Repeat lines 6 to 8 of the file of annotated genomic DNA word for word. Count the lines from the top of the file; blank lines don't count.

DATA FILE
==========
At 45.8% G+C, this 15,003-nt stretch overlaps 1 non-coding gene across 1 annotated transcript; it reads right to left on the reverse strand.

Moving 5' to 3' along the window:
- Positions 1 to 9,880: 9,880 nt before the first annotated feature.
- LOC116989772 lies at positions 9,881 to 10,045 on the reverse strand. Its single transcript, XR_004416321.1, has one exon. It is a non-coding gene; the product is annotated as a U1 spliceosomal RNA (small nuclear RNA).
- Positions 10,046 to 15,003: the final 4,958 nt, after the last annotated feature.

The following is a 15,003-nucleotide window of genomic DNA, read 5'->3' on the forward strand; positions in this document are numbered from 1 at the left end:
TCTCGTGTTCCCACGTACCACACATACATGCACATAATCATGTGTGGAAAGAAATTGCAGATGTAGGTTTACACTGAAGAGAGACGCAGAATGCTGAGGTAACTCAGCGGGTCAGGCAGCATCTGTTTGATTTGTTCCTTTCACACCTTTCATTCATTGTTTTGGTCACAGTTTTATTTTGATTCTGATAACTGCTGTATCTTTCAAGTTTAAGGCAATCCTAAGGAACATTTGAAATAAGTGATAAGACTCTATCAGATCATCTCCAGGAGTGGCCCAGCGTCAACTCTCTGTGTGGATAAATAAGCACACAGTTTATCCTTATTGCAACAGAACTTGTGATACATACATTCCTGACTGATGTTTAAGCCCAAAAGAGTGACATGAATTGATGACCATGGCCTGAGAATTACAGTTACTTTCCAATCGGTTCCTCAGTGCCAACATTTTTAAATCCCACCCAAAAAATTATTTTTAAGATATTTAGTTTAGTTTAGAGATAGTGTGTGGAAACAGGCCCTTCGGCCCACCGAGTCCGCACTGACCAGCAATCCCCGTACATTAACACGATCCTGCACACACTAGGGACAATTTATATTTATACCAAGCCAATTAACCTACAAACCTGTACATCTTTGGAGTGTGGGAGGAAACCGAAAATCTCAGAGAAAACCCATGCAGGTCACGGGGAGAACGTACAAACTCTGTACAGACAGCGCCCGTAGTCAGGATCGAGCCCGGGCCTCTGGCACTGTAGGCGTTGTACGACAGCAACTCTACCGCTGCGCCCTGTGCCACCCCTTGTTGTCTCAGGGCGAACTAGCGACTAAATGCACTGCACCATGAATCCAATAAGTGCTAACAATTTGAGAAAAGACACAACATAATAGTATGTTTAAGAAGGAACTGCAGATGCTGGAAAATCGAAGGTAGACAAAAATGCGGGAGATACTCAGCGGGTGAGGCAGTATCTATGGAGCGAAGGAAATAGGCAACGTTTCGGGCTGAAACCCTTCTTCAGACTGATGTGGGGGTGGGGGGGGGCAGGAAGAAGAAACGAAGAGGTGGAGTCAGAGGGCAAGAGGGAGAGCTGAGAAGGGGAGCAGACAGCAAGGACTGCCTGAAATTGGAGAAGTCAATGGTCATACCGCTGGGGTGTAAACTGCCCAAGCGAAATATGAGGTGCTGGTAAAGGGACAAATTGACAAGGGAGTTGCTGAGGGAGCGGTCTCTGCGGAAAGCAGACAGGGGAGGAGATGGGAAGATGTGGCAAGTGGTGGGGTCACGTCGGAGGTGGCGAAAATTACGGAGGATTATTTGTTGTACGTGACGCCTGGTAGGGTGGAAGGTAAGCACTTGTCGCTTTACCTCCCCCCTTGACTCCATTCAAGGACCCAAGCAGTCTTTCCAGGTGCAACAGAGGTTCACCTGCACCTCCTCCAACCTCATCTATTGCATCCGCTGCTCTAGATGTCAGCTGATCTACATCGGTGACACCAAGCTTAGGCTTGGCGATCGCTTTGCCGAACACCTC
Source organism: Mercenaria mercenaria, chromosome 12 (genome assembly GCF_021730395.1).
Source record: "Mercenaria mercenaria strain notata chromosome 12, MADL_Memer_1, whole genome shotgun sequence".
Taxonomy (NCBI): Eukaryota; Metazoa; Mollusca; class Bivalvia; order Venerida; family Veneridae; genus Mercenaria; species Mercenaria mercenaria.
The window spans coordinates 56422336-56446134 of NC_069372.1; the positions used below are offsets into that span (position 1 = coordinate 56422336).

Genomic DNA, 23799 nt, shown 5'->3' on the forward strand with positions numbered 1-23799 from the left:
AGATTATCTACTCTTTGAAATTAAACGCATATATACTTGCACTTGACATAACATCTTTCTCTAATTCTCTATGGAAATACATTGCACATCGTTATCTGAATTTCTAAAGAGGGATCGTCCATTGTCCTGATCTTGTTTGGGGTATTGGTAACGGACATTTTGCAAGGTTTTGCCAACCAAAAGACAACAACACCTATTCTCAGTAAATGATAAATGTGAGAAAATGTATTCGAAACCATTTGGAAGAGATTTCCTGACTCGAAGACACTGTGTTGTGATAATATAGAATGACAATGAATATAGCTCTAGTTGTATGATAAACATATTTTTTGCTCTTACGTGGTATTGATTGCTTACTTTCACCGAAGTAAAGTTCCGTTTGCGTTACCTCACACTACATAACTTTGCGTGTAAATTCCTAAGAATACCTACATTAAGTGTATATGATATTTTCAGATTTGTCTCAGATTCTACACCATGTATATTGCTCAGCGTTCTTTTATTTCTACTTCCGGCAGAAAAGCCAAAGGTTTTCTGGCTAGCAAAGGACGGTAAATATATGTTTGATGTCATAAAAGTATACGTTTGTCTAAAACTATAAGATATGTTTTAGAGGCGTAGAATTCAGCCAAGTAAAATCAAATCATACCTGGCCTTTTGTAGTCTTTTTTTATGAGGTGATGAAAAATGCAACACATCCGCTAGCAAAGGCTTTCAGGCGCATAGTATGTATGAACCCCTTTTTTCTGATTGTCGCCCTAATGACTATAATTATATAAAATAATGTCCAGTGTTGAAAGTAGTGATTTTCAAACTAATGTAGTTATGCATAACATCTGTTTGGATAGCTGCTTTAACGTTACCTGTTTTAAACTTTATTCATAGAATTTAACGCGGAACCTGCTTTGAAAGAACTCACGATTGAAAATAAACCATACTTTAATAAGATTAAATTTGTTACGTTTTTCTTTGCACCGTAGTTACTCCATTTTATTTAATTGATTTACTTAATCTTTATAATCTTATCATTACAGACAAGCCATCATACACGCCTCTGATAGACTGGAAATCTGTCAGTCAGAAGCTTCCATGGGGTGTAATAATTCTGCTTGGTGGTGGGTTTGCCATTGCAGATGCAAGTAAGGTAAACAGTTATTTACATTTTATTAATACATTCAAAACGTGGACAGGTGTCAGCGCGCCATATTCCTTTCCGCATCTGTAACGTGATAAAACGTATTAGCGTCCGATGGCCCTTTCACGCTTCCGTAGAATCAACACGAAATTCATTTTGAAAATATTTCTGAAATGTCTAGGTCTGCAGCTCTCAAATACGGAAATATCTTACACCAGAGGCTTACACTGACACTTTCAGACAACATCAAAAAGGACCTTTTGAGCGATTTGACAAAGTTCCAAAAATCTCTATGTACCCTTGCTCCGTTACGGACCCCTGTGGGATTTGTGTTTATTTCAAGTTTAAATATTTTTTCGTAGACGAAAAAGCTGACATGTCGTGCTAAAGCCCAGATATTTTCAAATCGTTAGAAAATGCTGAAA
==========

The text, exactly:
The following is a 15,003-nucleotide window of genomic DNA, read 5'->3' on the forward strand; positions in this document are numbered from 1 at the left end:
TCTCGTGTTCCCACGTACCACACATACATGCACATAATCATGTGTGGAAAGAAATTGCAGATGTAGGTTTACACTGAAGAGAGACGCAGAATGCTGAGGTAACTCAGCGGGTCAGGCAGCATCTGTTTGATTTGTTCCTTTCACACCTTTCATTCATTGTTTTGGTCACAGTTTTATTTTGATTCTGATAACTGCTGTATCTTTCAAGTTTAAGGCAATCCTAAGGAACATTTGAAATAAGTGATAAGACTCTATCAGATCATCTCCAGGAGTGGCCCAGCGTCAACTCTCTGTGTGGATAAATAAGCACACAGTTTATCCTTATTGCAACAGAACTTGTGATACATACATTCCTGACTGATGTTTAAGCCCAAAAGAGTGACATGAATTGATGACCATGGCCTGAGAATTACAGTTACTTTCCAATCGGTTCCTCAGTGCCAACATTTTTAAATCCCACCCAAAAAATTATTTTTAAGATATTTAGTTTAGTTTAGAGATAGTGTGTGGAAACAGGCCCTTCGGCCCACCGAGTCCGCACTGACCAGCAATCCCCGTACATTAACACGATCCTGCACACACTAGGGACAATTTATATTTATACCAAGCCAATTAACCTACAAACCTGTACATCTTTGGAGTGTGGGAGGAAACCGAAAATCTCAGAGAAAACCCATGCAGGTCACGGGGAGAACGTACAAACTCTGTACAGACAGCGCCCGTAGTCAGGATCGAGCCCGGGCCTCTGGCACTGTAGGCGTTGTACGACAGCAACTCTACCGCTGCGCCCTGTGCCACCCCTTGTTGTCTCAGGGCGAACTAGCGACTAAATGCACTGCACCATGAATCCAATAAGTGCTAACAATTTGAGAAAAGACACAACATAATAGTATGTTTAAGAAGGAACTGCAGATGCTGGAAAATCGAAGGTAGACAAAAATGCGGGAGATACTCAGCGGGTGAGGCAGTATCTATGGAGCGAAGGAAATAGGCAACGTTTCGGGCTGAAACCCTTCTTCAGACTGATGTGGGGGTGGGGGGGGGCAGGAAGAAGAAACGAAGAGGTGGAGTCAGAGGGCAAGAGGGAGAGCTGAGAAGGGGAGCAGACAGCAAGGACTGCCTGAAATTGGAGAAGTCAATGGTCATACCGCTGGGGTGTAAACTGCCCAAGCGAAATATGAGGTGCTGGTAAAGGGACAAATTGACAAGGGAGTTGCTGAGGGAGCGGTCTCTGCGGAAAGCAGACAGGGGAGGAGATGGGAAGATGTGGCAAGTGGTGGGGTCACGTCGGAGGTGGCGAAAATTACGGAGGATTATTTGTTGTACGTGACGCCTGGTAGGGTGGAAGGTAAGCACTTGTCGCTTTACCTCCCCCCTTGACTCCATTCAAGGACCCAAGCAGTCTTTCCAGGTGCAACAGAGGTTCACCTGCACCTCCTCCAACCTCATCTATTGCATCCGCTGCTCTAGATGTCAGCTGATCTACATCGGTGACACCAAGCTTAGGCTTGGCGATCGCTTTGCCGAACACCTC
Source organism: Mercenaria mercenaria, chromosome 12 (genome assembly GCF_021730395.1).